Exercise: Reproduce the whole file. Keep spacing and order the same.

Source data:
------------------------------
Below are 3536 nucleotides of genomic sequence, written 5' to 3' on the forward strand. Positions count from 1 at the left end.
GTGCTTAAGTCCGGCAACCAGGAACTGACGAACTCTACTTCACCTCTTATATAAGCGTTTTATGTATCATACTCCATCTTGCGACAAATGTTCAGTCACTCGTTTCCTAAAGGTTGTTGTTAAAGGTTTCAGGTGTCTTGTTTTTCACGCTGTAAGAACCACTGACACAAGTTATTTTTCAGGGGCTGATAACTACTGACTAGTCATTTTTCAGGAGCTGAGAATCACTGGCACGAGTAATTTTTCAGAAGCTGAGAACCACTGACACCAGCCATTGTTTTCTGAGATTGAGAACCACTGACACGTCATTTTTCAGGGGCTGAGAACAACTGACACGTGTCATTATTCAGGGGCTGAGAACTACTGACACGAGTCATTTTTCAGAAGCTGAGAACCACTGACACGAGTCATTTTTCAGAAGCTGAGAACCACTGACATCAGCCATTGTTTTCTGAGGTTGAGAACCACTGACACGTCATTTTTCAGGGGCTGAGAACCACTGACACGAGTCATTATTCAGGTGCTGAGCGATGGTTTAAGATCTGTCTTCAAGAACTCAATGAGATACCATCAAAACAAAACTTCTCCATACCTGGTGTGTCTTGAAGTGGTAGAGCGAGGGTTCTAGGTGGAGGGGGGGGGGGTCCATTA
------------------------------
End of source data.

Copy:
Below are 3536 nucleotides of genomic sequence, written 5' to 3' on the forward strand. Positions count from 1 at the left end.
GTGCTTAAGTCCGGCAACCAGGAACTGACGAACTCTACTTCACCTCTTATATAAGCGTTTTATGTATCATACTCCATCTTGCGACAAATGTTCAGTCACTCGTTTCCTAAAGGTTGTTGTTAAAGGTTTCAGGTGTCTTGTTTTTCACGCTGTAAGAACCACTGACACAAGTTATTTTTCAGGGGCTGATAACTACTGACTAGTCATTTTTCAGGAGCTGAGAATCACTGGCACGAGTAATTTTTCAGAAGCTGAGAACCACTGACACCAGCCATTGTTTTCTGAGATTGAGAACCACTGACACGTCATTTTTCAGGGGCTGAGAACAACTGACACGTGTCATTATTCAGGGGCTGAGAACTACTGACACGAGTCATTTTTCAGAAGCTGAGAACCACTGACACGAGTCATTTTTCAGAAGCTGAGAACCACTGACATCAGCCATTGTTTTCTGAGGTTGAGAACCACTGACACGTCATTTTTCAGGGGCTGAGAACCACTGACACGAGTCATTATTCAGGTGCTGAGCGATGGTTTAAGATCTGTCTTCAAGAACTCAATGAGATACCATCAAAACAAAACTTCTCCATACCTGGTGTGTCTTGAAGTGGTAGAGCGAGGGTTCTAGGTGGAGGGGGGGGGGGTCCATTA